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Has sensuality deserted Muslim lands?

Latest update : 2008-05-29

Salwa al Neimi takes on the current intellectual orthodoxy in the Muslim world which, according to her, betrayed the sensuality redolent in several classical Arab texts. Her latest novel, "Proof by Honey," draws on those ancient erotic traditions.


“Arab erotic literature is the opposite of what we are told about Islam," says Salwa al Neimi, a Syrian poetess, with a mischievous smile. More than just a rebellion against the austerity of contemporary Islam, al Neimi’s latest novel invites the reader to discover classical erotic Arabic literature.


Banned at the 2007 Damascus book-fair, al Neimi’s novel has been censored in most Arab countries, except in North African Arab nations - such as Morocco, Algeria and Tunisia - and Lebanon. In Jordan, for example, the book can only be found at the street vendor stalls.


In “Proof by Honey,”  the narrator, a Syrian librarian living in Europe, explores her sensuality with lovers named The Palestinian, The Thinker and The Traveler. Mystery novel? Fiction or reality? Al Neimi smiles and swears that it is all invented. But the lascivious narrator and the author share an enthusiasm for classical Arabic erotic writers such as Almad al-Tifachi, Ali Ibn Nasr, al-Suyuti and al Tijani. But these writers are also, significantly, sheiks or imams who represent freedom for al Neimi.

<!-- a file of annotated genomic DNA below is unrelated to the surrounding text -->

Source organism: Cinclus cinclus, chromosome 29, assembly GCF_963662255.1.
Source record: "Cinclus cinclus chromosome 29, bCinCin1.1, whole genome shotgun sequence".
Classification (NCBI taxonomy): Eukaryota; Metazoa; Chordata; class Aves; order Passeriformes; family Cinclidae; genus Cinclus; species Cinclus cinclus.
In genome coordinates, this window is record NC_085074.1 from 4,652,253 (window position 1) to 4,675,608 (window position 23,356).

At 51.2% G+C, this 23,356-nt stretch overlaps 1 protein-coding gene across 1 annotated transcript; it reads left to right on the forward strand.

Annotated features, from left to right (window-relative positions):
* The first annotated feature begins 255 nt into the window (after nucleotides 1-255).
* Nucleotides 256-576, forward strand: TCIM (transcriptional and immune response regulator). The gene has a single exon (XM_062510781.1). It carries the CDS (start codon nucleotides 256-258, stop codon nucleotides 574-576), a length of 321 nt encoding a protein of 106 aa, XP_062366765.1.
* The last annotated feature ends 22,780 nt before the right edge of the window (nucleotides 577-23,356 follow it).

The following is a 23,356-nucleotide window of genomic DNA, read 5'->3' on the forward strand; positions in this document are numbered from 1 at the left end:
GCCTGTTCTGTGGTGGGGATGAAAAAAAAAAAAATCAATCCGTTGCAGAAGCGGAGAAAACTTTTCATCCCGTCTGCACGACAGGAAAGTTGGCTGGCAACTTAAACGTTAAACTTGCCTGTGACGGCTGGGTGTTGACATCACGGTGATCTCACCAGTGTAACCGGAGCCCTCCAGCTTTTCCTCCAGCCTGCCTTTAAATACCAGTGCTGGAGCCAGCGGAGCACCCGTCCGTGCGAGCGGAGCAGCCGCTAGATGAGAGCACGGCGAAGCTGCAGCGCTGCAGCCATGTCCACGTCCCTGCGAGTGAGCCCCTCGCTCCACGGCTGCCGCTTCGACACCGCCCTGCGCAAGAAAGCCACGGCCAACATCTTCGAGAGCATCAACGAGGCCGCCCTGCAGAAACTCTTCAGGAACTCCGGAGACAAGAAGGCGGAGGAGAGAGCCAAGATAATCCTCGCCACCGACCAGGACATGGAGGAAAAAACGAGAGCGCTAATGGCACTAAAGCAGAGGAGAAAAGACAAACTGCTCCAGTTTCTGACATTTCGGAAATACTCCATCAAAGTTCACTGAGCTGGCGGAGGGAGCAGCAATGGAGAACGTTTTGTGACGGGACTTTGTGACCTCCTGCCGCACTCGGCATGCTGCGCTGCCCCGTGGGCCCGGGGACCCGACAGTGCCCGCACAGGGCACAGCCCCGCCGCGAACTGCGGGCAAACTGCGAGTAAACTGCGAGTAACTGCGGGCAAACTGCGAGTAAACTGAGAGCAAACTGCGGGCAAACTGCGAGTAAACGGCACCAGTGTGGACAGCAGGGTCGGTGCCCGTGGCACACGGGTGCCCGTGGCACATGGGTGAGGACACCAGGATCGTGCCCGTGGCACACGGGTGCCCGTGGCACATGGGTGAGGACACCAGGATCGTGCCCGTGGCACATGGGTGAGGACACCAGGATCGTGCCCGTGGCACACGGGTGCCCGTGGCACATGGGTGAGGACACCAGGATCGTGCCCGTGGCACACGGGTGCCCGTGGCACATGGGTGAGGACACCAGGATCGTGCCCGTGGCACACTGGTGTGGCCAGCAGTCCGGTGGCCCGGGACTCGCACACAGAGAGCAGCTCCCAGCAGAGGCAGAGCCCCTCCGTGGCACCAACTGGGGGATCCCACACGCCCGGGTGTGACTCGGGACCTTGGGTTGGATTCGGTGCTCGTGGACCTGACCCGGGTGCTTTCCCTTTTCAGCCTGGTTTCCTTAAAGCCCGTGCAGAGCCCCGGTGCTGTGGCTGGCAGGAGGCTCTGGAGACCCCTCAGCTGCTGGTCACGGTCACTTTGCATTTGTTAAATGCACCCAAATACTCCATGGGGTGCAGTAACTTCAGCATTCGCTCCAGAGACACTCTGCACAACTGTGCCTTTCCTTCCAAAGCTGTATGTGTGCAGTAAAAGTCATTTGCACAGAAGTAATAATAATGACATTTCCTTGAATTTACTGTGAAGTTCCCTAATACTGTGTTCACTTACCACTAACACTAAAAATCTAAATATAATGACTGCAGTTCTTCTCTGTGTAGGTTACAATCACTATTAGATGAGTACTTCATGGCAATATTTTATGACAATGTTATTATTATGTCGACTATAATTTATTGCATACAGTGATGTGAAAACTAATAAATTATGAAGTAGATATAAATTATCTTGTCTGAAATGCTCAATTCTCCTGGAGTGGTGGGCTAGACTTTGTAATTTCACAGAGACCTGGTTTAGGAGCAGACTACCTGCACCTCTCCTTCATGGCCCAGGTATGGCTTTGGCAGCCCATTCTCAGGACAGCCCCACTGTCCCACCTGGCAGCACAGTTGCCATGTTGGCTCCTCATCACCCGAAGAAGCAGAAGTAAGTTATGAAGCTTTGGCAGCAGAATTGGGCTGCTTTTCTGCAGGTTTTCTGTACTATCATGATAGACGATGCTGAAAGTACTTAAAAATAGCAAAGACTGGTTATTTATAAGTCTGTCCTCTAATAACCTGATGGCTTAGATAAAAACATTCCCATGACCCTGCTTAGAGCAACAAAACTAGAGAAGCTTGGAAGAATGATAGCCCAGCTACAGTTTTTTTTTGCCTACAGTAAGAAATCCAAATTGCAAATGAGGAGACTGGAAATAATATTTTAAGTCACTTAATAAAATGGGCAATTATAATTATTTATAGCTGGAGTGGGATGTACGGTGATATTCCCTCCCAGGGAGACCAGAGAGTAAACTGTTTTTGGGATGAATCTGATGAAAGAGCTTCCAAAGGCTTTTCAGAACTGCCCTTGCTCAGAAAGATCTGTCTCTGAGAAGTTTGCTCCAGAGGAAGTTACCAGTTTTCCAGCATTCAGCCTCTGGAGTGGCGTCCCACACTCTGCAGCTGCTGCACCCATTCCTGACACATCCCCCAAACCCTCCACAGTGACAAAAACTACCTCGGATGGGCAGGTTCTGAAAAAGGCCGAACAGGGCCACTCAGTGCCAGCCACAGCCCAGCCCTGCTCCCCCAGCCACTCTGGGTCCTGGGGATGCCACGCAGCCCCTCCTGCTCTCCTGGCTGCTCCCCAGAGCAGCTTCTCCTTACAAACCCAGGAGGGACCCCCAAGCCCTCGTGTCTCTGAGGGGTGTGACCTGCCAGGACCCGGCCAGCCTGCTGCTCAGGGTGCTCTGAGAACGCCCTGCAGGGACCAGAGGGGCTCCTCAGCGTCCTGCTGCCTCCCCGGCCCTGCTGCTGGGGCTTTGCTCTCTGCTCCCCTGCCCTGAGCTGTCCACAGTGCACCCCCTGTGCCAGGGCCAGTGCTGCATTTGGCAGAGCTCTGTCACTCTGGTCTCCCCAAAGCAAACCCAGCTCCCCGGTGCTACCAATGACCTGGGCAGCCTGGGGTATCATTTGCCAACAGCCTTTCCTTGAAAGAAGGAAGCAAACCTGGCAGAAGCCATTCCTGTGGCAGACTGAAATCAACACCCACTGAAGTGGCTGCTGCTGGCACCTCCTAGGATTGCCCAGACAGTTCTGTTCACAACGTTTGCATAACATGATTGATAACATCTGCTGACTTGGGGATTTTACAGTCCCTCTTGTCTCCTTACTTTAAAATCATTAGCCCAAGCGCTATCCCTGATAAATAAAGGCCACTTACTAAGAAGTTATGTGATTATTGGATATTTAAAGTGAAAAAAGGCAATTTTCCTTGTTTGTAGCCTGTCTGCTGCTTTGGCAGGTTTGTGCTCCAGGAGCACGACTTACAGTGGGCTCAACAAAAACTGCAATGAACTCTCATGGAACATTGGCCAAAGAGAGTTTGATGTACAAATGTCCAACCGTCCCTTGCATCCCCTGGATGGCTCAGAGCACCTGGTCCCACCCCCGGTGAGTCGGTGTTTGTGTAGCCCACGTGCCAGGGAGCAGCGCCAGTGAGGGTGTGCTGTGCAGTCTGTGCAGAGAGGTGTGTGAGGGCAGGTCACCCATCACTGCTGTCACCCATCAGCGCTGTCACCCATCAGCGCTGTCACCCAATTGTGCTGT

She adeptly takes a classical story and adds her own decisively modern, wry commentary to the original text. It is this hybrid that, according to al Neimi, has shocked the Arab world.

Sex was never a sin

As al Neimi has discovered, her favorite classical authors support her thesis: that sex is not a shame in Muslim literary tradition. Her references to ancient texts lend her book a certain legitimacy against critics who accuse her of Westernization.


When, for instance, the author quotes Aicha, Prophet Mohammed’s favorite wife, in connection with the Prophet’s kisses, it’s not to provoke a scandal but to affirm that sensuality is a part of Islamic thought. "Islamic society never regarded sex as something sad or sinful,” she says.


Today, al Neimi, a press relations officer at the Paris-based Institut du Monde Arabe, regrets that even Arab intellectuals ignore Islamic erotic tradition. "Sometimes, when I re-tell some of ancient texts,” she notes, “people exclaim that it’s not possible."

Islamists imbibing Western notions of guilt

“Proof by Honey” has been ambiguously received across Arab world. If numerous Arabic book-fairs have snubbed the book, the author maintains that many readers can get hold of her novel thanks to the Internet as well as in some bookshops that discreetly stock her book.


For her, the supposed austerity of contemporary Islam explains the reception to her book – or rather rejection in the established Arab world. The old erotic authors were far from being the marginal writers. Quite the contrary, the authors cited by al Neimi were men of power and sound judgment – often sheiks, or tribal chiefs.


Al Neimi believes that if today Islam is not as liberated as it was before, it’s the Islamists to blame for leading their sexual lives in secrecy. "Arab society today has interiorized all the Western notions of sin and guilt associated with the body,” she maintains. The author deplores this Westernization, but she blames the masters of modern Islamic thought for imbibing these values. That’s the paradox, she concludes with a smile.



Date created : 2008-05-29